and that is why burying the desktop after the metro and officially calling it legacy scared all users and developers with common sense.
at the end of the day we will have ms either firing ballmer and keeping providing dominant desktop computing platform, or ms keeping ballmer, pc market collapsing, and people doing stuff on mostly non wintel tablets (and osx) through backends mostly on not wintel servers, with ms being the thirs smartphone company on the ay to join blackberry fate.
Palpatine
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Palpatine,
User Rank: Apprentice
8/21/2013 | 7:44:41 AM
re: Are PCs Dead? Not For SMBs
Interestingly enough, smb sales force are a very active area of transition from pc to taclets after w8 release, but not toward w8! I'm seeing a lot of smb going to android or ipad because all the outcome of windows 8 fuss for their was plainly "windows is dead".
Quite uncanningly, w8 has failed where it was meant to triumph, hordes of white collars are now accustomed to android and ios and the "me too" absurd move from ms has only accelerated the idea windows is no longer needed, even in smb.
As for what i can see smb replacement rate is very high now if you count every white collar now has a non wintel device alongside an ageing pc, and that there aren't, in hundreds smb i can see, ANY plan to buy w8 machines to replace xp ones.
xp decommissioning will be ms armageddon in its smb stronghold.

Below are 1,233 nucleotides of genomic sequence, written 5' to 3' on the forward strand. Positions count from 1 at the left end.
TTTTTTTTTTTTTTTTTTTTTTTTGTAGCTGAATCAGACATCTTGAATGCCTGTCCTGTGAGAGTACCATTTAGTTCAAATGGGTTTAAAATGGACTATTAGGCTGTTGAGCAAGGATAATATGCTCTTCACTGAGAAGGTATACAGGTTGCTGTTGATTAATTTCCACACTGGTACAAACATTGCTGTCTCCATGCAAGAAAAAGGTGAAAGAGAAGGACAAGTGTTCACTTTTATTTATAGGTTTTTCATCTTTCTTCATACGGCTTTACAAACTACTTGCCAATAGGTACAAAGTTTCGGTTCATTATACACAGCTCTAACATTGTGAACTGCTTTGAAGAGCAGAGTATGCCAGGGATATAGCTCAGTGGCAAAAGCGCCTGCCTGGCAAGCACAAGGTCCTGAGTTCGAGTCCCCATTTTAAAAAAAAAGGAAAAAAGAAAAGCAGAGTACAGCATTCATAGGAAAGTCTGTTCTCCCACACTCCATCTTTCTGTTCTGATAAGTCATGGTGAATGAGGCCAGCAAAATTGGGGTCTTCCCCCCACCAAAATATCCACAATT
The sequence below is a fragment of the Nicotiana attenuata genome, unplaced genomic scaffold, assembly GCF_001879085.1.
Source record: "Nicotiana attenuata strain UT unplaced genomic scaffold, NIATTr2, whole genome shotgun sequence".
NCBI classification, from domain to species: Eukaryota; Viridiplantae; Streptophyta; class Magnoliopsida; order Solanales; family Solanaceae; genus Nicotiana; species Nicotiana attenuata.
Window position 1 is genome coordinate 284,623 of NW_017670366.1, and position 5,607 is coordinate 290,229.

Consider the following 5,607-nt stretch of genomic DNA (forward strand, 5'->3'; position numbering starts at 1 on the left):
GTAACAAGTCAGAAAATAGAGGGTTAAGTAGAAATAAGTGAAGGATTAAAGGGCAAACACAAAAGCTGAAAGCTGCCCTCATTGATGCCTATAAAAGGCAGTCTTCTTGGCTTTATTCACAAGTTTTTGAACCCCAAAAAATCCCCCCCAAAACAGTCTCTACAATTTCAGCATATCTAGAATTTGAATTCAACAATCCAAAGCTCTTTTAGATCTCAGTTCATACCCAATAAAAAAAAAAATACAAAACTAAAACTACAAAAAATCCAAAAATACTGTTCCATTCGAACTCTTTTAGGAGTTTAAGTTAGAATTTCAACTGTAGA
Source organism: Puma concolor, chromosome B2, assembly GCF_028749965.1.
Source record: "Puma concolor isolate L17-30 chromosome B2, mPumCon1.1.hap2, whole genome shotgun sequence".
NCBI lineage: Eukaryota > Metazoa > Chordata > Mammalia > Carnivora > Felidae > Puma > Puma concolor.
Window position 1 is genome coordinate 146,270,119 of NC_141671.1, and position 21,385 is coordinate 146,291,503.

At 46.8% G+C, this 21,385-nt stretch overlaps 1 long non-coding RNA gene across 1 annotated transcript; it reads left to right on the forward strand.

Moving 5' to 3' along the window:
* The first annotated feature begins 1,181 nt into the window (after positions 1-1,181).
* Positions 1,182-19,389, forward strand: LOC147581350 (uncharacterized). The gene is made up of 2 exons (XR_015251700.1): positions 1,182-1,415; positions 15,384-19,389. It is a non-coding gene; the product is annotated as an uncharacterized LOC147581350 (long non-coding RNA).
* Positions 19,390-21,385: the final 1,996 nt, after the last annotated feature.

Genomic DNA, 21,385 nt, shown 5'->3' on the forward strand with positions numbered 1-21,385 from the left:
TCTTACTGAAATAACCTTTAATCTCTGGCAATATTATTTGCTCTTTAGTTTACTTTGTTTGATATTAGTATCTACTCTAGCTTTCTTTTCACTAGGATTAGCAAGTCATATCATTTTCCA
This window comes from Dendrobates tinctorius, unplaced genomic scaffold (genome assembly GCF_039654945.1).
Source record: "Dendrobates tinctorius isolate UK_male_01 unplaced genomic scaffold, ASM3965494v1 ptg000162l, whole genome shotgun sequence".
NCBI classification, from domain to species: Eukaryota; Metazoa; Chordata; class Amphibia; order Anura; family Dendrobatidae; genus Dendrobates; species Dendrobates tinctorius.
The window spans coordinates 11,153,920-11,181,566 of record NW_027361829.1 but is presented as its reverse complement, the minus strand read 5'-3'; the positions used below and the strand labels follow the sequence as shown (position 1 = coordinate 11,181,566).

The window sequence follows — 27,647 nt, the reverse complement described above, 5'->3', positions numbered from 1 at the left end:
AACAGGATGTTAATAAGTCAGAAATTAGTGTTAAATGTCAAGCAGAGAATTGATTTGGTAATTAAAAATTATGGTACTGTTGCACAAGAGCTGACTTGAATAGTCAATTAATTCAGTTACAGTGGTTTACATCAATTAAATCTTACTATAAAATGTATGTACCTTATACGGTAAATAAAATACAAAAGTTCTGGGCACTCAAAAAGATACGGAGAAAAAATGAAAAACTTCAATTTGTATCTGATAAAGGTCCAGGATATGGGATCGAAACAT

Thomas Claburn
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Thomas Claburn,
User Rank: Author
8/20/2013 | 8:19:10 PM
re: Are PCs Dead? Not For SMBs
I expect that will change before too long, after Adobe Photoshop loses its lock on the market.
Onyemobi Anyiwo
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Onyemobi Anyiwo,
User Rank: Apprentice
8/20/2013 | 7:06:57 PM
re: Are PCs Dead? Not For SMBs
I also imagine how difficult programming would be if you used a tablet rather than a laptop.
elleno
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elleno,
User Rank: Apprentice
8/20/2013 | 7:00:36 PM
re: Are PCs Dead? Not For SMBs
Common sense at last. I use my tablet for reading, surfing the web, looking up info, running apps, but for proper work - writing a letter to a client, analyzing a spreadsheet or dealing with email in business - nothing beats a PC.

Business are not swapping out PCs any time soon. And nor are consumers who do more than consume information.
Guest
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Guest,
User Rank: Apprentice
8/20/2013 | 6:36:10 PM
re: Are PCs Dead? Not For SMBs
I also imagine how difficult programming would be if you used a tablet rather than a laptop.
GBARRINGTON196
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GBARRINGTON196,
User Rank: Strategist
8/20/2013 | 4:42:45 PM
re: Are PCs Dead? Not For SMBs
You CAN'T operate a digital darkroom with a tablet. You can do cutsie pie edits for upload to Facebook, but you can't do serious work.
OtherJimDonahue
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OtherJimDonahue,
User Rank: Apprentice
8/20/2013 | 2:12:40 PM
re: Are PCs Dead? Not For SMBs
"Eventually, the same factors that currently
affect PC sales -- product maturity, marketplace density, extended
replacement cycles and, yes, competition from new technologies -- will
catch up to tablets, too."

Yup, this exactly. PCs won't be dead for a long, long time. (As popular as they were? Well, no. But far from dead.)